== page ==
Other topics

Share this topic

In this topic

In this video, Professor McDonald demystifies this most difficult of marketing processes. Market segmentation is without doubt the very foundation of successful marketing, yet in spite of over fifty years of research, there is still much confusion about the organisational level at which it should be implemented, the processes to be used and how it should be implemented. This is really a MUST for all involved in marketing practitioners, students and academics. Watch it, do it and benefit from it.

Course expert

Market segmentation is a fundamental concept in marketing that influences the whole marketing process. Despite its importance though, cases of poor marketing segmentation are encountered frequently and represent the reason why many new launched products fail. Why these things still happen despite many years of experience and research? First of all, the criteria that we use for market segmentation such as social and economic factors or demographics are not very efficient for a precise differentiation. Successful segmentation comes from a detailed understanding of the market so if customers are treated as a homogenous group and the same service or product is offered to all clients without identifying their differing needs and behaviour, the results will be far from the ones expected.

Considering any product just a commodity without adding value or other means of differentiation is a huge mistake marketers make even when this applies to raw material like fertilizer as the next video presents us. One of the main causes of the commodity trap is the belief that people take only price into account when it comes to choosing between similar products. The reality tells us exactly the opposite, people actually choose according to their needs. In terms of market segmentation, only 10% of the people on the market decide to buy a product by considering only its price, the other large segments of people usually choose a product based on its general appearance or its technological advantages.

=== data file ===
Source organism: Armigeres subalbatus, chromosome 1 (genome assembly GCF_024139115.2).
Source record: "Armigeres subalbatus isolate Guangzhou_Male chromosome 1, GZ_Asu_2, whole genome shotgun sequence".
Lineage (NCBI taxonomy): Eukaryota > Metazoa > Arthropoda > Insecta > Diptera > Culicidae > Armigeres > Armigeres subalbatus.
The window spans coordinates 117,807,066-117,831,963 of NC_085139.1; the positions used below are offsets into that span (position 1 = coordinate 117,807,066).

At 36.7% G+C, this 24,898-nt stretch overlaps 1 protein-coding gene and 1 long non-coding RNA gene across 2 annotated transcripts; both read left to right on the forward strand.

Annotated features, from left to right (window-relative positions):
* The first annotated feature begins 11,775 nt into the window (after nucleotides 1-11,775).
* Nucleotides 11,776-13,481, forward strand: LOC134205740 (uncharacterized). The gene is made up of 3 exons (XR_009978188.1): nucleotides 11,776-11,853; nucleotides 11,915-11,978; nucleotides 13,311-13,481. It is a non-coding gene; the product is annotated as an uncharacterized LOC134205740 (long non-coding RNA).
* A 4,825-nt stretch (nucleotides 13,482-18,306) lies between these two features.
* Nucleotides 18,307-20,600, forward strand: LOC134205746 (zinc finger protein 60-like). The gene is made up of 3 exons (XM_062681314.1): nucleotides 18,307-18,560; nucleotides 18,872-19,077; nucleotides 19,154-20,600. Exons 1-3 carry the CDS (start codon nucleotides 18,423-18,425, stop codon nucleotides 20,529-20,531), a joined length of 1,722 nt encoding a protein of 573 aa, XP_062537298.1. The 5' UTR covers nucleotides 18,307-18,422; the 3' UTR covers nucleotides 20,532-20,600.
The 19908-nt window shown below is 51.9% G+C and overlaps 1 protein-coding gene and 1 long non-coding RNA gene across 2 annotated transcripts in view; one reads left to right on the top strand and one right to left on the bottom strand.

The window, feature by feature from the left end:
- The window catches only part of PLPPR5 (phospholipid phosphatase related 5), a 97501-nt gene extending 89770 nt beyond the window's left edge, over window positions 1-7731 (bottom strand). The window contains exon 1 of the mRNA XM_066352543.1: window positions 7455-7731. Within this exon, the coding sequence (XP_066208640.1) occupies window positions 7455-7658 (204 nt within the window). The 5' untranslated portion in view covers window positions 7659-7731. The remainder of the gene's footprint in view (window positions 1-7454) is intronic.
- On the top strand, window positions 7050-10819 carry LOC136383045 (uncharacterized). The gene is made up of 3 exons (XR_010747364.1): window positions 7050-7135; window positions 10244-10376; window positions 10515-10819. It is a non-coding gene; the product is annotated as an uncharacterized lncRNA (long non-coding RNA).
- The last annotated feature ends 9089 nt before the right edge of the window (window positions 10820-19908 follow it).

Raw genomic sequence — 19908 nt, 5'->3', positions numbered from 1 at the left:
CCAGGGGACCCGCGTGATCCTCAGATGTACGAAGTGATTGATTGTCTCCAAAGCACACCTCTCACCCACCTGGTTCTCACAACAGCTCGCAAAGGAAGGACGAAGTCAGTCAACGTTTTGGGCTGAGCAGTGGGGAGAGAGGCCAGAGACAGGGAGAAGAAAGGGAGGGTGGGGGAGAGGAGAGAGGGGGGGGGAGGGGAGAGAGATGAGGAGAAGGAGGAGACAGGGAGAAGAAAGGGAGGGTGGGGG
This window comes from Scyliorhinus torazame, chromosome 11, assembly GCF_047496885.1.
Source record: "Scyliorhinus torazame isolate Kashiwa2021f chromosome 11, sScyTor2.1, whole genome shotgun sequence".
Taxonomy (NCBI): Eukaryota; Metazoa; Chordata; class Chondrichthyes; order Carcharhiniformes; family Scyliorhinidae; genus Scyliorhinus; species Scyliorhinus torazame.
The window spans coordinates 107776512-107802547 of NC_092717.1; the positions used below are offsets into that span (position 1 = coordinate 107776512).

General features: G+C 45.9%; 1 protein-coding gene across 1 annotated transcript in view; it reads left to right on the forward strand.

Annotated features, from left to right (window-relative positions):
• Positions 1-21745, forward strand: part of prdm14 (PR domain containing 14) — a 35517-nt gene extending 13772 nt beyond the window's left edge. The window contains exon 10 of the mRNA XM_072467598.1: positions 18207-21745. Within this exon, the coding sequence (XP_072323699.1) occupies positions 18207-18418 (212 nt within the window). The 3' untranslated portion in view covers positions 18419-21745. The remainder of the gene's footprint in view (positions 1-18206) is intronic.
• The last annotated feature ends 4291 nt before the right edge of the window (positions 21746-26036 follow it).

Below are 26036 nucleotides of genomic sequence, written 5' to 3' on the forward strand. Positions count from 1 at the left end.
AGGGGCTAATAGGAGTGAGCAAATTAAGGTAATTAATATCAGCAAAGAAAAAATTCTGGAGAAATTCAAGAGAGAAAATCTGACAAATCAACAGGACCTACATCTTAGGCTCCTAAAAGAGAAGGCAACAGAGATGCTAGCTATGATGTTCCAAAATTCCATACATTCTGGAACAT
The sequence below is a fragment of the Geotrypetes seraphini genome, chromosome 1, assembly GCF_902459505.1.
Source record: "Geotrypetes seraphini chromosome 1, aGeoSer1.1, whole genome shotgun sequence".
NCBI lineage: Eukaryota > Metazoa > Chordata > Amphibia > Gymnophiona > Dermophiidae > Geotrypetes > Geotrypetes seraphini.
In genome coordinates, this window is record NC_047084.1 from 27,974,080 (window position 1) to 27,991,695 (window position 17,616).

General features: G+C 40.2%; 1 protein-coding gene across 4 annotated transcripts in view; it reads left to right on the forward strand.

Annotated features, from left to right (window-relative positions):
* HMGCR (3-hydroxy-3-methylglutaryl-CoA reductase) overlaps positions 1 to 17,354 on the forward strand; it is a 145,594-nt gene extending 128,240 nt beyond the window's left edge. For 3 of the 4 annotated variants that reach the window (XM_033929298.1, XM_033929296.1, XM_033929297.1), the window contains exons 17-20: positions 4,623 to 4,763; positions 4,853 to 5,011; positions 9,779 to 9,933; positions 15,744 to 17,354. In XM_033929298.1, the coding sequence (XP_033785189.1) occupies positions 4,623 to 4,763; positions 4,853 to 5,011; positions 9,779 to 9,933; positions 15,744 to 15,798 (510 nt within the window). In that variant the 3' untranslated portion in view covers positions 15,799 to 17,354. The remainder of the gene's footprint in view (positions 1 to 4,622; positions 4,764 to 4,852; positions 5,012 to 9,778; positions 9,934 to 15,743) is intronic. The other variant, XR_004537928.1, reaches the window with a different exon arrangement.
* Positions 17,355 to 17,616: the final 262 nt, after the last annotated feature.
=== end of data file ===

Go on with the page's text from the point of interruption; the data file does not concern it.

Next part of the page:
The market segmentation process should ideally stand at the beginning of the marketing process not at the end of it as it usually happens. Key elements of world class marketing include the profound understanding of the market place and the creative segmentation and selection of the market as being the most important ones. How our market works, what is our position on the market against the competitors, what are the segments of the market; these are all questions we should answer first before developing a brand strategy. The market segmentation process has three major stages: mapping the market, establishing customers and transactions and segmenting the market. As we can see in the video, market mapping helps us determine the groups of customers that have similar needs and preferences and elaborate the distribution chain between suppliers and final consumers by marking transactional stages as junctions and finally identify those junctions where market segmentation should occur. Stage two and three imply further development of micro-segments by taking into account what people buy, where do they buy it from, when do they buy it, thus identifying key discriminating features that customers consider when choosing between products. Who buys these products is also an important question and helps us outline the profile of buyers. At the end, we have to make sure the identified segments are sufficiently large and sufficiently differentiated in order to become necessary to develop different products.